William (right) and his brother Robert Walton
William's wife, Miriam S. "Mary" Price Walton
William and Mary were married June 26, 1910.
William's mother, Mary Weller Walton (left) and his sister, Edith.
William owned and operated W.E. Walton's Boot and Toggery Shop, located in the arcade in downtown Dayton. Established in 1903, William's business was ruined with the 1913 flood.
William became a farmer. He farmed Hole's Creek Farm in Washington Township from 1914-1918. He then farmed 150 acres in Greene County known as the Justin Austin farm, one mile north of Bellbrook on Bellbrook-Alpha Pike.
The Walton's purchased the stone house at 89 W. Franklin St. in 1927. The property was originally owned by Benjamin Robbins, one of the founders of Centerville. His sold the land to Henry Reese, who built the house in 1838. There were many owners over the years and the four-room home was well taken care of. The Walton's added four more rooms, matching the exterior as closely to the original building as possible. They took down the partition in the original house, transforming the space into a 30-foot living room with fireplaces at each end. They preserved the old chair-rests and wallpapered the walls with period style paper, the dining room using the same found in the George Washington home at Mt. Vernon. They filled their house with antiques which were diligently researched for authenticity by Mary. The home attracted curiosity seekers and art lovers who would stop by and ask to inspect the grounds and the interior of the house.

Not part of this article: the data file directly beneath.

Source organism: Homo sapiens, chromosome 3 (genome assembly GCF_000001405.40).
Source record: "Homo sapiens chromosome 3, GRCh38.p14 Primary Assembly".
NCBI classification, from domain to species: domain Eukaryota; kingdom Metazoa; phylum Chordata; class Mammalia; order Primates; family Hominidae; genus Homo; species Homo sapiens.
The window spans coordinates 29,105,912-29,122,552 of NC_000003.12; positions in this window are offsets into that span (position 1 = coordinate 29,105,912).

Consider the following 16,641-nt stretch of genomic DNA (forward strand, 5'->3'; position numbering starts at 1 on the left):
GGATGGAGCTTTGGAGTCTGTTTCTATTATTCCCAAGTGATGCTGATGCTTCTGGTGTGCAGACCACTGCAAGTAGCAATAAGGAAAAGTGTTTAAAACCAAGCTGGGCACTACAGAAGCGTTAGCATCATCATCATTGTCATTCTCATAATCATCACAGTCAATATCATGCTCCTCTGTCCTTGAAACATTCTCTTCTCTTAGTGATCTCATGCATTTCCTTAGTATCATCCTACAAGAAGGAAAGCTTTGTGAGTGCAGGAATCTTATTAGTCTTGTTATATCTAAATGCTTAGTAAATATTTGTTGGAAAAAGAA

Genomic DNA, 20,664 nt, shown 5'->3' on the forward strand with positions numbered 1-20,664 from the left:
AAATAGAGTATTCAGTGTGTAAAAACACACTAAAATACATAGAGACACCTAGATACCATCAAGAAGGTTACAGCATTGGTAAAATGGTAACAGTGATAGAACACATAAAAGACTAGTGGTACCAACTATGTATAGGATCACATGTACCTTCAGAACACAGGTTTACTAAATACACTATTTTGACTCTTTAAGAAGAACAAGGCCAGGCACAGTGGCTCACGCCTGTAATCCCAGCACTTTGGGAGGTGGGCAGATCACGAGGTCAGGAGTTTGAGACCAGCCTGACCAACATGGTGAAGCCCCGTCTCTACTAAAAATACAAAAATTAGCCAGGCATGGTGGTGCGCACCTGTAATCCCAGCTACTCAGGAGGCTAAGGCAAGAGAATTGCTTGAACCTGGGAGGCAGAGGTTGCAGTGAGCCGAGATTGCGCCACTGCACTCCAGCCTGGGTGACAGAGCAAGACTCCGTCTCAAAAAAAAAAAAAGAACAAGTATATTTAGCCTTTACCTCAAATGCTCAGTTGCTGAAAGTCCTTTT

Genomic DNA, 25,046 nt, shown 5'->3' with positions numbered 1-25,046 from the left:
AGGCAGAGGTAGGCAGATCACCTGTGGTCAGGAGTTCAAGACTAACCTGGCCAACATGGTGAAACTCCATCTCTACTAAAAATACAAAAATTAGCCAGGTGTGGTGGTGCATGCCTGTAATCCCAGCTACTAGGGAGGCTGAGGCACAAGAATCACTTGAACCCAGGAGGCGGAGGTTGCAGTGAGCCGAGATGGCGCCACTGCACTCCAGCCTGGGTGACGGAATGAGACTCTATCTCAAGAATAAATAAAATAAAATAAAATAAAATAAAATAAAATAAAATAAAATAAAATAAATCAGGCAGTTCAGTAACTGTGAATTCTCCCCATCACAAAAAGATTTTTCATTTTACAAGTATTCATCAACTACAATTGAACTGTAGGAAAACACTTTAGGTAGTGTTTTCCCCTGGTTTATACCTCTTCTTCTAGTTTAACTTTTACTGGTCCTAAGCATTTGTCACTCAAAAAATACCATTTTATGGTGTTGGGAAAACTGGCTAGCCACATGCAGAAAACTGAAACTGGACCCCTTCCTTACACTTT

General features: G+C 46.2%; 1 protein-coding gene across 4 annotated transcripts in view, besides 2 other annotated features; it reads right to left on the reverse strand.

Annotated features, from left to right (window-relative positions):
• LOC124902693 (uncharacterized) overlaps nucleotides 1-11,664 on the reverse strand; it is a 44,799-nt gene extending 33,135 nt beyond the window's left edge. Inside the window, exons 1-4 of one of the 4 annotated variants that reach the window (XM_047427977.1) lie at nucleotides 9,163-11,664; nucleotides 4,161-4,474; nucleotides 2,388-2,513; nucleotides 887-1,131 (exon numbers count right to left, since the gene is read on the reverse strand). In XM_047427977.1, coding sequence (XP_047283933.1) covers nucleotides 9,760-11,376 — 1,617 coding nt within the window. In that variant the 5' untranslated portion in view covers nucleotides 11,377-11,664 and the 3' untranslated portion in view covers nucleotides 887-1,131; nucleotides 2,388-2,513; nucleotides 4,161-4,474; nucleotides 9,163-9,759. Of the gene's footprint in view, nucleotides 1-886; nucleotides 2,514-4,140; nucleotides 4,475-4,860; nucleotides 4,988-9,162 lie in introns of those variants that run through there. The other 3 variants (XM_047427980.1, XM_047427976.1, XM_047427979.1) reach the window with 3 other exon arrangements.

William Ernest Walton was born April 1, 1876 and died September 12, 1950.
Brother - Robert Samuel, 1888-1974, married Ruth Hartsock in 1919.
Edith took her love of music and her civic-minded nature and created the Deeds Carillon Bells. She planned and supervised the arrangement of over 400 musical selections to be played on the bells.
William's parents were Samuel Walton and Mary Amelia Weller, married in 1863.
-Samuel Walton, 1838-1891
His parents were Moses Walton, 1809-1897 and Mary Cook.
Moses and Edward Walton laid out the plats for Spring Valley in 1842. It was a small settlement called Transylvania, established in 1803 on the west bank of the Little Miami River. When plans for a railroad to be built on the other side of the river were announced, they moved the town across the river.
-Mary Amelia Weller, 1845-1931
Her parents were William Weller, died 1883 and Martha L. Young, died 1911.
William Weller farmed Centerville's southeast quadrant.